Vlad2Vlad
Legendary
*
Offline Offline

Activity: 1610


iXcoin - 'The Twin'


View Profile
February 28, 2014, 06:48:36 AM
 #196

Well maybe because BTC is the only one that is actually being used as a currency  Wink

True. And there is not yet compelling reason to use any altcoin as a currency, because none offer any big advantage for doing so.

I can think of at least three features for an altcoin that would make it more desirable to use for use as a currency than Bitcoin:

  • Rock solid anonymity always (batteries included)
  • No transaction fees
  • 15 or 30 second transactions

Bitcoin is sh8t.


No TX fees would be ok if you're going to add some inflation but there would be no mass adoption as banks, Multinationals and the govt would get behind a different coin [and kill yours] which was designed for massive fees (i.e. Bitcoin) so they can charge 7 billion sheep ridiculous fees and not just the 3 billion they're currently raping.  

Rock solid anonymity would be a dream but it's naive to think that would ever leave the crib for the same reasons listed above.  Banks, Multinationals and governments are not into giving up power and control over the information they gather about their citizens/customers, they're in the business of growing that power and control.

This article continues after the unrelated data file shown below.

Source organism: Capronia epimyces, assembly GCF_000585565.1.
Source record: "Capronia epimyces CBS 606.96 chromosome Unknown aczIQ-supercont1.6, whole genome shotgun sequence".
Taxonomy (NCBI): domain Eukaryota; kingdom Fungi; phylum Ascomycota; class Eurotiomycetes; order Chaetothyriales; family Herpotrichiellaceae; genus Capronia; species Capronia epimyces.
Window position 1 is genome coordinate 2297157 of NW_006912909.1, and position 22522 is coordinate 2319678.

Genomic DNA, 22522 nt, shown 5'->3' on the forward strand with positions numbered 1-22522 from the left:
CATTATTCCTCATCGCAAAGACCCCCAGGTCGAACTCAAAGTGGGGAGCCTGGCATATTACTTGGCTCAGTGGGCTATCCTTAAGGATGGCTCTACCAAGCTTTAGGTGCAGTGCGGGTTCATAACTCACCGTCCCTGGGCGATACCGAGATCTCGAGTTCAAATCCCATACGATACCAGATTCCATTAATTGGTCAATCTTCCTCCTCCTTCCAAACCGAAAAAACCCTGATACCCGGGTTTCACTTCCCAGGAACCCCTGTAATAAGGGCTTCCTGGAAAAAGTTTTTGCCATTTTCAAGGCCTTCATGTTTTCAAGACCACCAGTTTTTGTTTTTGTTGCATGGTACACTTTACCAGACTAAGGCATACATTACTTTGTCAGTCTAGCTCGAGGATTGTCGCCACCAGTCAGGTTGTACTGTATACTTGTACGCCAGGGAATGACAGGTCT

So once again, it would be you alone against the powers of the world with 7 billion sheep not understanding what you're really trying to do and not even caring - parroting instead what the media says while mocking your efforts.

This is why ZeroCoin, Ethereum, etc., will never see any real adoption - and will only ever be used by the CIA to anonymously transfer billions of dollars to their drug cartels cause it's cheaper and more efficient than using 18 wheelers and airplanes for transferring all those tons of cash.

As for the 15-30 second confirmations - I don't think there's issue there for BTC.  I've read that once BTC goes mainstream it can have instant transactions although I'm not a techie and don't know the details enough to properly explain it.

But let's say a 30 second block time is better than 10 minutes, that's an easy fix for Bitcoin (Easy Fork -Client/Protocol update) which would leave your coin with no real competitive advantages.

So the only advantages your coin will have are the first 2 which would make your coin a true people's coin and we all know the people forfeited control over their lives and destiny some 10 years ago and hence, such a coin would never gain any traction as the media and all the power and manipulation behind it would kill it quick and perhaps even expose you to some real personal risks.